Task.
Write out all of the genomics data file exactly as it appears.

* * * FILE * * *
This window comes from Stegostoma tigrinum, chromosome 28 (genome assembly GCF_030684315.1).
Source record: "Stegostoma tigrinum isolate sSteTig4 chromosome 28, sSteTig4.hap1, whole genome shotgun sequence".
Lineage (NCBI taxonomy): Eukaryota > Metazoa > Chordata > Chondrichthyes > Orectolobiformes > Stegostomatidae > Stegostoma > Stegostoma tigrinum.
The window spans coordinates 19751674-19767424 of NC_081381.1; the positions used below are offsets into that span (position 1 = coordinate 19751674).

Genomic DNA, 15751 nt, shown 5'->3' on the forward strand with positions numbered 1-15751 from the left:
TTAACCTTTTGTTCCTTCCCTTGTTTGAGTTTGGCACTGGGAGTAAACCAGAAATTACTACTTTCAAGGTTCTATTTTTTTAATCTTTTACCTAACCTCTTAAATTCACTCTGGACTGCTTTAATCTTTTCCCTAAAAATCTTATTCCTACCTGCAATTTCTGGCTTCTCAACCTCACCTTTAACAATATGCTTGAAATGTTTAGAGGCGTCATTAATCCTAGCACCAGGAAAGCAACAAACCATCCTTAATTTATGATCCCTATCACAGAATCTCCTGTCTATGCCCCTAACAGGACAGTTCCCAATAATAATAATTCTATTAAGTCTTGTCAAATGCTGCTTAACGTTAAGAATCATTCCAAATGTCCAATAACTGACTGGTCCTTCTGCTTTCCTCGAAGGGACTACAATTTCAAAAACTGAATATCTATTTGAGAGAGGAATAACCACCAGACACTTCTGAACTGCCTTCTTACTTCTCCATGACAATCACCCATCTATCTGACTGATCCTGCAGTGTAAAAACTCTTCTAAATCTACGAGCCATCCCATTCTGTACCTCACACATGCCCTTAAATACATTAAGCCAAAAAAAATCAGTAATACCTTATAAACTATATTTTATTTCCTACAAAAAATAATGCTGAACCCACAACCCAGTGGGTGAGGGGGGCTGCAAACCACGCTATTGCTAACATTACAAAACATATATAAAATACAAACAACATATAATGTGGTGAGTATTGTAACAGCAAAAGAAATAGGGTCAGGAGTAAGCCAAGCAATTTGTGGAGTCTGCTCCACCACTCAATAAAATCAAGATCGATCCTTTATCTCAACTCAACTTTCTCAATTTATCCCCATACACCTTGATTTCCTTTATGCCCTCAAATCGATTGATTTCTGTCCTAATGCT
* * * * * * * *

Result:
This window comes from Stegostoma tigrinum, chromosome 28 (genome assembly GCF_030684315.1).
Source record: "Stegostoma tigrinum isolate sSteTig4 chromosome 28, sSteTig4.hap1, whole genome shotgun sequence".
Lineage (NCBI taxonomy): Eukaryota > Metazoa > Chordata > Chondrichthyes > Orectolobiformes > Stegostomatidae > Stegostoma > Stegostoma tigrinum.
The window spans coordinates 19751674-19767424 of NC_081381.1; the positions used below are offsets into that span (position 1 = coordinate 19751674).

Genomic DNA, 15751 nt, shown 5'->3' on the forward strand with positions numbered 1-15751 from the left:
TTAACCTTTTGTTCCTTCCCTTGTTTGAGTTTGGCACTGGGAGTAAACCAGAAATTACTACTTTCAAGGTTCTATTTTTTTAATCTTTTACCTAACCTCTTAAATTCACTCTGGACTGCTTTAATCTTTTCCCTAAAAATCTTATTCCTACCTGCAATTTCTGGCTTCTCAACCTCACCTTTAACAATATGCTTGAAATGTTTAGAGGCGTCATTAATCCTAGCACCAGGAAAGCAACAAACCATCCTTAATTTATGATCCCTATCACAGAATCTCCTGTCTATGCCCCTAACAGGACAGTTCCCAATAATAATAATTCTATTAAGTCTTGTCAAATGCTGCTTAACGTTAAGAATCATTCCAAATGTCCAATAACTGACTGGTCCTTCTGCTTTCCTCGAAGGGACTACAATTTCAAAAACTGAATATCTATTTGAGAGAGGAATAACCACCAGACACTTCTGAACTGCCTTCTTACTTCTCCATGACAATCACCCATCTATCTGACTGATCCTGCAGTGTAAAAACTCTTCTAAATCTACGAGCCATCCCATTCTGTACCTCACACATGCCCTTAAATACATTAAGCCAAAAAAAATCAGTAATACCTTATAAACTATATTTTATTTCCTACAAAAAATAATGCTGAACCCACAACCCAGTGGGTGAGGGGGGCTGCAAACCACGCTATTGCTAACATTACAAAACATATATAAAATACAAACAACATATAATGTGGTGAGTATTGTAACAGCAAAAGAAATAGGGTCAGGAGTAAGCCAAGCAATTTGTGGAGTCTGCTCCACCACTCAATAAAATCAAGATCGATCCTTTATCTCAACTCAACTTTCTCAATTTATCCCCATACACCTTGATTTCCTTTATGCCCTCAAATCGATTGATTTCTGTCCTAATGCT